The Escapes Of Rafaravy

IN a preceding number, I told you something about the persecutions of the Christians at Madagascar, and about a good woman who was twice very nearly put to death because she was a Christian. Though she was not killed when every one expected she would  be, her house was pulled down, and everything taken from her, and she herself sold as a slave. But her trials were not yet over. Five soldiers guarded her night and  day.  For five long months she was always expecting to be put to death.  One day, one of the five men ran away for a little while. Presently he came running back, out of breath, to say that  people were  boiling  water  to  put somebody to death. "Whom do you, think it is for?" asked Rafaravy" I do not know," said the soldier, " but I suppose it is for yourself. "Soon four executioners came up, and then the  guards  were  sure  that  the water was for  Rafaravy, and they began to take off her irons.  She commended her soul to her Redeemer; she thought of that sweet text, " Fear not, for I am with thee," and she felt no fear even of this dreadful death. In a little while, she found that it was some one else who was to be put to death, and that it was by accident that the executioners had come that way Rafaravy's  father  and  her  relatives  did not come near her.  This was a trial; for she loved them, though they had forsaken her.  She was of use to others even  while she was a  prisoner.  Her Christian friends used to come and see her, and when they saw her so patient and cheerful, it encouraged them.  Other people came to see her, and to them she spoke of the Saviour.  She talked to her guards; and one  of them was so  impressed by her words, that it is hoped he became a Christian.  At the end of five months, there came an order from the  queen to sell Rafaravy as  a slave, never to  be set free.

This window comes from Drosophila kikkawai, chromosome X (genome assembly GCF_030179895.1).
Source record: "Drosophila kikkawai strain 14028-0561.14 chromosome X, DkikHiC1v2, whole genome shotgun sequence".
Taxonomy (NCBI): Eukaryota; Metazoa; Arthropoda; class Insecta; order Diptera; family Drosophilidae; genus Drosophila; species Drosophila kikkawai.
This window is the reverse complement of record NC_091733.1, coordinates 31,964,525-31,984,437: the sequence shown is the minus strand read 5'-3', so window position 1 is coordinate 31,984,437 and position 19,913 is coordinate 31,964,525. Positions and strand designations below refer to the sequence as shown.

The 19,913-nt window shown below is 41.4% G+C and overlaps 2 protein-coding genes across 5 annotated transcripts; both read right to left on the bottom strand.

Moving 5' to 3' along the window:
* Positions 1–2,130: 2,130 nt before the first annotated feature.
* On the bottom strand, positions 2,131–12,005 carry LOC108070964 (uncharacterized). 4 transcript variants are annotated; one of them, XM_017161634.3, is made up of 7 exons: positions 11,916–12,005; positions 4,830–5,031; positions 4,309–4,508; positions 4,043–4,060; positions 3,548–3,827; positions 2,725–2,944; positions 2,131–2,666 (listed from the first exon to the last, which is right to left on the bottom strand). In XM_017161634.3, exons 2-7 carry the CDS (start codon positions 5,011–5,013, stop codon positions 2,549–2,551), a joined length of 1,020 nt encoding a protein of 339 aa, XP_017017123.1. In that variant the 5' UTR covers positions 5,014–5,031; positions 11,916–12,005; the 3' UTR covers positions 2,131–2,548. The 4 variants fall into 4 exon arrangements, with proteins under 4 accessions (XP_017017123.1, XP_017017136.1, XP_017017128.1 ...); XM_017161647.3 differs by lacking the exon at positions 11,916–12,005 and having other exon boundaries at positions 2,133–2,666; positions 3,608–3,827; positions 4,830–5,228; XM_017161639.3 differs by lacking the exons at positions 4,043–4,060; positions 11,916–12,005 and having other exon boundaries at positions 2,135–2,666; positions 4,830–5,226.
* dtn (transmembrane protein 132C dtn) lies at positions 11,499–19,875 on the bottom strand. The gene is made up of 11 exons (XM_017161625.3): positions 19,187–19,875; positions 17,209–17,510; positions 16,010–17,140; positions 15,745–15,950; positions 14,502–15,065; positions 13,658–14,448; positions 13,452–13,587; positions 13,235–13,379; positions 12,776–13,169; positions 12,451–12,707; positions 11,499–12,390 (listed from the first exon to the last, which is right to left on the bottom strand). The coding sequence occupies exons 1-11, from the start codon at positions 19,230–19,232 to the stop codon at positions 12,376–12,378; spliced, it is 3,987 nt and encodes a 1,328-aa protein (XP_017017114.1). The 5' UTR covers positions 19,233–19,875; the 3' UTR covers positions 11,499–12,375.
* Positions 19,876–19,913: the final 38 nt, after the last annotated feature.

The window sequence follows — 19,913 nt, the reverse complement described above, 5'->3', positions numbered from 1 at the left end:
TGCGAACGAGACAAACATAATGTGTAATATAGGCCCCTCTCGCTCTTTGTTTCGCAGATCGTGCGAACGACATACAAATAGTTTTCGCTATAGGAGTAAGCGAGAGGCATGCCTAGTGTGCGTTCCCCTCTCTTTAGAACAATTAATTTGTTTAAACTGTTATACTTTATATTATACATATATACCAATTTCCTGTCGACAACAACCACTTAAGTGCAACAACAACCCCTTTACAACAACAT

This was hard for one who had had a house  and  servants  of  her  own,  but  she could joyfully bear the loss of all things for the sake of Jesus.  Her master (whose wife was a relative of hers), treated her kindly, and allowed her to go where she pleased when she had done her work.  Her husband, who was  an officer  in  the  army,  also  came from a distance to see her.  Thus she had a little season of rest. One day, after she had done her work, she  went  to  see  two  friends  who  lived  a little way from the town.  While they were talking, some  one  came  and told  them that the  queen  had  sent  to have  her  taken  up again,  and  her two friends  also.  This was because  they would  not  leave  off  praying to  God.  Rafaravy got  up  to  go  back  to her  master's  house,  and  her  two  friends went  with  her  part  of the  way.  As  they went, they talked of their Saviour,  and the joy they should feel  on seeing  him, for  the first  time,  in  Heaven.  They  came  to  the place  of  execution,  and  there  they  knelt down  and  commended  each  other to  God's care,  and  then  parted.  Rafaravy's friends went  another  way,  and  she  went  to  her master's  house,  praying,  as  she  went, that God would  give  her strength to suffer  and die. When  she  reached  her  master's,  she found that he was out, and that the soldiers had  not come for  her.  Then she went out to  ask  more  questions,  and  called  on  two Christians named  Simeon  and David.  She found that they were in  the  same  danger, and  more of the Christians besides.  It had not before come into her mind to run  away, just now she  and her friends began to think of  the words of Jesus:  "If they persecute you in  one city, flee to  another."  From this they found  that  it would  not  be wrong  to run  away to save their lives.  They did not go, however,  for some hours.  They had nothing of their own to pack up, for  they were only poor slaves.  Why, then, did they not go at once?  Would not you have run away directly, without  stopping a minute? It was because they had money and goods which their  masters had trusted in their hands, and they would not go until they had made up their accounts, and  left everything that belonged to him in a parcel by  itself.  They  even  put  up  a  sixpence that one of them had spent in going a journey for  him.  When the  money  was  all made  right,  they  knelt  down  and  prayed, and  then, in  the dark  night, Rafaravy  and her friends  set off  together.  They walked all  the  rest of the night,  and the next day, till they reached the  house  of some friends who  lived  fifty  miles  off.  The names of these friends were Rafabalay, Andrimibaina, and  Sarah his wife. Rafaravy lived for some time with  these friends.  By day she used to  hide  in  the crags of a mountain close by.  Sarah kindly kept her company.